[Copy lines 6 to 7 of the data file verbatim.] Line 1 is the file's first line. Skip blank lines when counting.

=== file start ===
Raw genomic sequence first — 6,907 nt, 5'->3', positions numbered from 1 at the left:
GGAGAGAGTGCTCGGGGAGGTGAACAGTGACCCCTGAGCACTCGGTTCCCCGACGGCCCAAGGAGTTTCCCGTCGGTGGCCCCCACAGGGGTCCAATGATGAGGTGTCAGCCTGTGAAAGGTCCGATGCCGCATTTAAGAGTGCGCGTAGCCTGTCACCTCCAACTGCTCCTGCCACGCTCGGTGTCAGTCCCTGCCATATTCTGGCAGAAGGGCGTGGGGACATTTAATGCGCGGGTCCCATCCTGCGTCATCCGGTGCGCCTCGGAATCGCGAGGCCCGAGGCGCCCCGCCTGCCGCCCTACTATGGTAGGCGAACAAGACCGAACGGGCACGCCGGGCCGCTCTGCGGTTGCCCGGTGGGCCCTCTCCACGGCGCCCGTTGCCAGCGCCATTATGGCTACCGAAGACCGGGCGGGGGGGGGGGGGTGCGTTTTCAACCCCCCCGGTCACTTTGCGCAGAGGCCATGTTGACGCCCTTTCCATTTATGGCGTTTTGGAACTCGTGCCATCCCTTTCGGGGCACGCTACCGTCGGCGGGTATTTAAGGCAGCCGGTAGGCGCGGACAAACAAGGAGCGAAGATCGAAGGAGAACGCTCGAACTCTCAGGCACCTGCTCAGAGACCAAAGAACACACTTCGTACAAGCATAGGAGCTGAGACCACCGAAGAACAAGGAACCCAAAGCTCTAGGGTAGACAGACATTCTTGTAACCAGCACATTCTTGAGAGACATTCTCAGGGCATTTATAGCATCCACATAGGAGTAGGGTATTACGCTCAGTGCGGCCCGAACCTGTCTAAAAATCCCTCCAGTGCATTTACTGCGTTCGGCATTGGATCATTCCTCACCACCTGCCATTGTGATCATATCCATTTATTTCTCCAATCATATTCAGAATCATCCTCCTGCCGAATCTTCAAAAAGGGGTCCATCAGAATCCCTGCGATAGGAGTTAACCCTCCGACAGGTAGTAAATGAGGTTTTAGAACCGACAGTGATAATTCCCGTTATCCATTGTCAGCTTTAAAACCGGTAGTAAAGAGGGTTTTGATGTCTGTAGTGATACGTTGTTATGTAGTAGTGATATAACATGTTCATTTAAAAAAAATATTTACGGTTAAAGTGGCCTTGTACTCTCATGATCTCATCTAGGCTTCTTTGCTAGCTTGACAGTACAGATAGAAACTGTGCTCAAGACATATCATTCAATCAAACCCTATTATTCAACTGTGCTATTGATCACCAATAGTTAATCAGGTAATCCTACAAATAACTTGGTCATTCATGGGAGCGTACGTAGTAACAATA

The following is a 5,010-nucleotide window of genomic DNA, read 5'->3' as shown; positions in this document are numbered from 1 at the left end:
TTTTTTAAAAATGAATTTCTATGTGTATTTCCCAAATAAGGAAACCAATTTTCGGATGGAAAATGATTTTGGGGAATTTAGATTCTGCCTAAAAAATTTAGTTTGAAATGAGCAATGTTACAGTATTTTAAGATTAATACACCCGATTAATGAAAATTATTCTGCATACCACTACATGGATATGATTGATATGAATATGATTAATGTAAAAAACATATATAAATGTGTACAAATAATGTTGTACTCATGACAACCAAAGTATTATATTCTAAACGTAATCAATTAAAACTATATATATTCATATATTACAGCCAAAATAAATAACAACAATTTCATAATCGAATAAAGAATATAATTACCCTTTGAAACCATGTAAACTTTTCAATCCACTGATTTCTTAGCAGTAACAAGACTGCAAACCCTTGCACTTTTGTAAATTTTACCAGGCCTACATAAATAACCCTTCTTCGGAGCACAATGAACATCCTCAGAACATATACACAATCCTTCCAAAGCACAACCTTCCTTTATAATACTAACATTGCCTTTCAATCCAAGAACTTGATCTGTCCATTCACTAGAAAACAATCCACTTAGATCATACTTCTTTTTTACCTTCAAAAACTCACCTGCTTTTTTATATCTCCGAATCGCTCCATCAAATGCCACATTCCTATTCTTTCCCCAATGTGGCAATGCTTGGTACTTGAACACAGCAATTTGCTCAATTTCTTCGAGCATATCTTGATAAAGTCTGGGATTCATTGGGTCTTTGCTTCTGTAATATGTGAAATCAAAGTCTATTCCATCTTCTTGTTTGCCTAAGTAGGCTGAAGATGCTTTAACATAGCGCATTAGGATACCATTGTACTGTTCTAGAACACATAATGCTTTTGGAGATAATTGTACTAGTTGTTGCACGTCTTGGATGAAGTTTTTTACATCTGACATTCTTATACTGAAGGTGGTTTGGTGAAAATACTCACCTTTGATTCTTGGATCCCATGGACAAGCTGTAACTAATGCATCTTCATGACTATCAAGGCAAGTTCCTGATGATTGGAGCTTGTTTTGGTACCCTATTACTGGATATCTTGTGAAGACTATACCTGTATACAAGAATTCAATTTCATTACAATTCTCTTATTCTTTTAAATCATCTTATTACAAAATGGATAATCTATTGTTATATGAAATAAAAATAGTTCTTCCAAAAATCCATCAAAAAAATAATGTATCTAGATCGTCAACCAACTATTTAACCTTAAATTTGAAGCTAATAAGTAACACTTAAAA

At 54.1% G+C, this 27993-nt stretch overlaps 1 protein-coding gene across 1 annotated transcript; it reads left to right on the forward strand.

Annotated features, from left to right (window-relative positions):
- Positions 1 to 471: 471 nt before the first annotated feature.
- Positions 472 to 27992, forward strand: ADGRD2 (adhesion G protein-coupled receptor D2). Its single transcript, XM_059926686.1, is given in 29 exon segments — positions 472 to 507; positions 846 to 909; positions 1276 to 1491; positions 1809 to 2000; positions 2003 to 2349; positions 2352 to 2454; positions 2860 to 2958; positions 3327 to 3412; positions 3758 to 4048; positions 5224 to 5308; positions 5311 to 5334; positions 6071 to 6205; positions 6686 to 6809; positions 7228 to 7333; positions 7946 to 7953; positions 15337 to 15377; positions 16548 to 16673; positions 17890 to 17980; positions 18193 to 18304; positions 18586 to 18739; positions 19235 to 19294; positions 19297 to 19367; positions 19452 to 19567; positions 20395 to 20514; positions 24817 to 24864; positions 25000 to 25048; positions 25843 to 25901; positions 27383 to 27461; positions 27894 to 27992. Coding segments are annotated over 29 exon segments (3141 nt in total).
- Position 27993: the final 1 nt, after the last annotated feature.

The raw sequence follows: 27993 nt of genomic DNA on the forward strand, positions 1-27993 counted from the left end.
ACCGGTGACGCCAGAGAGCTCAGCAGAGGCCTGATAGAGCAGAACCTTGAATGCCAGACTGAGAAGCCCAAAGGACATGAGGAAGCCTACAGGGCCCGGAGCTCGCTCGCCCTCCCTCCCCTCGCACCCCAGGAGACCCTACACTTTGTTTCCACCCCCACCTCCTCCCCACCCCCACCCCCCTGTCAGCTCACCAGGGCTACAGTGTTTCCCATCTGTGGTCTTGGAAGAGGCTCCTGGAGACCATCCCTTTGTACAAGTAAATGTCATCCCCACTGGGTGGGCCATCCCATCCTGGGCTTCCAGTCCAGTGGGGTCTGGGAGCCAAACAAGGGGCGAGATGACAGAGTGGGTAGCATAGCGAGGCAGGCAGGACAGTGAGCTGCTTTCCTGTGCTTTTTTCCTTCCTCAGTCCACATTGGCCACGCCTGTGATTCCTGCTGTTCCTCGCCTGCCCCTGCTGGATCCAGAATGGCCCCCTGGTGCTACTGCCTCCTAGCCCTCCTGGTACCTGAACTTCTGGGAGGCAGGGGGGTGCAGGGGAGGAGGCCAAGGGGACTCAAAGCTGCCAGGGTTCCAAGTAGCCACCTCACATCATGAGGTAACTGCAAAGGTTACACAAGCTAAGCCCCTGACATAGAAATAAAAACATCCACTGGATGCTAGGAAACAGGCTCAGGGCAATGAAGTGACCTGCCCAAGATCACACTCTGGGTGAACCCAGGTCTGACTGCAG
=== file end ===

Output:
Annotated features, from left to right (window-relative positions):
- Positions 1 to 471: 471 nt before the first annotated feature.